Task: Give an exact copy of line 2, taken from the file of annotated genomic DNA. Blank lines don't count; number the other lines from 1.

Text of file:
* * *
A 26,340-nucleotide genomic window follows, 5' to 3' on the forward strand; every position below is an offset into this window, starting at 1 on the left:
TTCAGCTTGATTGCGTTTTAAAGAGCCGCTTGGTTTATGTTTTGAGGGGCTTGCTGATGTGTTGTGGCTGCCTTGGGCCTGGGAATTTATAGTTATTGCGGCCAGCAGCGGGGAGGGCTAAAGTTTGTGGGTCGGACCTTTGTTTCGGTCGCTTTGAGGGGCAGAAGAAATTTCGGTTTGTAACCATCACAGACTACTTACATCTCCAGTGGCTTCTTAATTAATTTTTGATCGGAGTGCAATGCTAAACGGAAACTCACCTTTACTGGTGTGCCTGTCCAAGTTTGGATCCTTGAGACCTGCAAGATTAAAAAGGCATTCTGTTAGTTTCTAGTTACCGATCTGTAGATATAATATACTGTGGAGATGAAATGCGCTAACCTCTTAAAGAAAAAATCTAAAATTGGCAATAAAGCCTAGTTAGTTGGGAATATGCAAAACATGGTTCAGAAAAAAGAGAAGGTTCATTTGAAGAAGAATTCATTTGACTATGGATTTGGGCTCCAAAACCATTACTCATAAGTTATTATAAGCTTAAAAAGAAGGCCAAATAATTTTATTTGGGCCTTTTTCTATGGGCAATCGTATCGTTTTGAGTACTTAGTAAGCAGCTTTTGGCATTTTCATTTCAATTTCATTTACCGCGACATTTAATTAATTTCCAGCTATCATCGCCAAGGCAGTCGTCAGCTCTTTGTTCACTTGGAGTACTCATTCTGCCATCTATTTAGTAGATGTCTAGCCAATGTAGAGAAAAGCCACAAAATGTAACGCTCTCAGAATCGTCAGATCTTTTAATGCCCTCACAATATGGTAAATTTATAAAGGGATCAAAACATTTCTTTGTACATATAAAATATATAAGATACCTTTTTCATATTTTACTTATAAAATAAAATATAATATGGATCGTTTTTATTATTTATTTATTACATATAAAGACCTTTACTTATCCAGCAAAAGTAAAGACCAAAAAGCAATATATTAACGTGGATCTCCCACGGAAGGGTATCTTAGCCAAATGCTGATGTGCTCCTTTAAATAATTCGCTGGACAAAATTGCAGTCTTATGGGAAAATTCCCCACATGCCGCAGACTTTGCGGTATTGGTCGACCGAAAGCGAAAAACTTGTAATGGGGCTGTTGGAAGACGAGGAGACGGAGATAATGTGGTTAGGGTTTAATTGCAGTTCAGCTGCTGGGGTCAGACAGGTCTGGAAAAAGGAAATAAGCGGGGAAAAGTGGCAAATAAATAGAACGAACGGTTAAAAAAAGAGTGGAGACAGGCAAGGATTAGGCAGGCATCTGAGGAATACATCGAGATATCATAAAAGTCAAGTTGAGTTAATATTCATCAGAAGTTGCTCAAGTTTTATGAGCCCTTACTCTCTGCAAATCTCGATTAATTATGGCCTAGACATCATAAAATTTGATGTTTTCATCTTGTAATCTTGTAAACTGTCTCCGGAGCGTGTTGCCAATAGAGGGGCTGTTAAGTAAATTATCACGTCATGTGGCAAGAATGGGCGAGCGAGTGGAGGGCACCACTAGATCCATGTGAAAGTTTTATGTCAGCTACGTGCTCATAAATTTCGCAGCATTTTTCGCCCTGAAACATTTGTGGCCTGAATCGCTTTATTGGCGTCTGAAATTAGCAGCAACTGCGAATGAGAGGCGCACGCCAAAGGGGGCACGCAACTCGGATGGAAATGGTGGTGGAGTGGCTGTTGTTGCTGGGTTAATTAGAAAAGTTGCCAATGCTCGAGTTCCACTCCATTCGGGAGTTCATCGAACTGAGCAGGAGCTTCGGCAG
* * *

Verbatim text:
TTCAGCTTGATTGCGTTTTAAAGAGCCGCTTGGTTTATGTTTTGAGGGGCTTGCTGATGTGTTGTGGCTGCCTTGGGCCTGGGAATTTATAGTTATTGCGGCCAGCAGCGGGGAGGGCTAAAGTTTGTGGGTCGGACCTTTGTTTCGGTCGCTTTGAGGGGCAGAAGAAATTTCGGTTTGTAACCATCACAGACTACTTACATCTCCAGTGGCTTCTTAATTAATTTTTGATCGGAGTGCAATGCTAAACGGAAACTCACCTTTACTGGTGTGCCTGTCCAAGTTTGGATCCTTGAGACCTGCAAGATTAAAAAGGCATTCTGTTAGTTTCTAGTTACCGATCTGTAGATATAATATACTGTGGAGATGAAATGCGCTAACCTCTTAAAGAAAAAATCTAAAATTGGCAATAAAGCCTAGTTAGTTGGGAATATGCAAAACATGGTTCAGAAAAAAGAGAAGGTTCATTTGAAGAAGAATTCATTTGACTATGGATTTGGGCTCCAAAACCATTACTCATAAGTTATTATAAGCTTAAAAAGAAGGCCAAATAATTTTATTTGGGCCTTTTTCTATGGGCAATCGTATCGTTTTGAGTACTTAGTAAGCAGCTTTTGGCATTTTCATTTCAATTTCATTTACCGCGACATTTAATTAATTTCCAGCTATCATCGCCAAGGCAGTCGTCAGCTCTTTGTTCACTTGGAGTACTCATTCTGCCATCTATTTAGTAGATGTCTAGCCAATGTAGAGAAAAGCCACAAAATGTAACGCTCTCAGAATCGTCAGATCTTTTAATGCCCTCACAATATGGTAAATTTATAAAGGGATCAAAACATTTCTTTGTACATATAAAATATATAAGATACCTTTTTCATATTTTACTTATAAAATAAAATATAATATGGATCGTTTTTATTATTTATTTATTACATATAAAGACCTTTACTTATCCAGCAAAAGTAAAGACCAAAAAGCAATATATTAACGTGGATCTCCCACGGAAGGGTATCTTAGCCAAATGCTGATGTGCTCCTTTAAATAATTCGCTGGACAAAATTGCAGTCTTATGGGAAAATTCCCCACATGCCGCAGACTTTGCGGTATTGGTCGACCGAAAGCGAAAAACTTGTAATGGGGCTGTTGGAAGACGAGGAGACGGAGATAATGTGGTTAGGGTTTAATTGCAGTTCAGCTGCTGGGGTCAGACAGGTCTGGAAAAAGGAAATAAGCGGGGAAAAGTGGCAAATAAATAGAACGAACGGTTAAAAAAAGAGTGGAGACAGGCAAGGATTAGGCAGGCATCTGAGGAATACATCGAGATATCATAAAAGTCAAGTTGAGTTAATATTCATCAGAAGTTGCTCAAGTTTTATGAGCCCTTACTCTCTGCAAATCTCGATTAATTATGGCCTAGACATCATAAAATTTGATGTTTTCATCTTGTAATCTTGTAAACTGTCTCCGGAGCGTGTTGCCAATAGAGGGGCTGTTAAGTAAATTATCACGTCATGTGGCAAGAATGGGCGAGCGAGTGGAGGGCACCACTAGATCCATGTGAAAGTTTTATGTCAGCTACGTGCTCATAAATTTCGCAGCATTTTTCGCCCTGAAACATTTGTGGCCTGAATCGCTTTATTGGCGTCTGAAATTAGCAGCAACTGCGAATGAGAGGCGCACGCCAAAGGGGGCACGCAACTCGGATGGAAATGGTGGTGGAGTGGCTGTTGTTGCTGGGTTAATTAGAAAAGTTGCCAATGCTCGAGTTCCACTCCATTCGGGAGTTCATCGAACTGAGCAGGAGCTTCGGCAG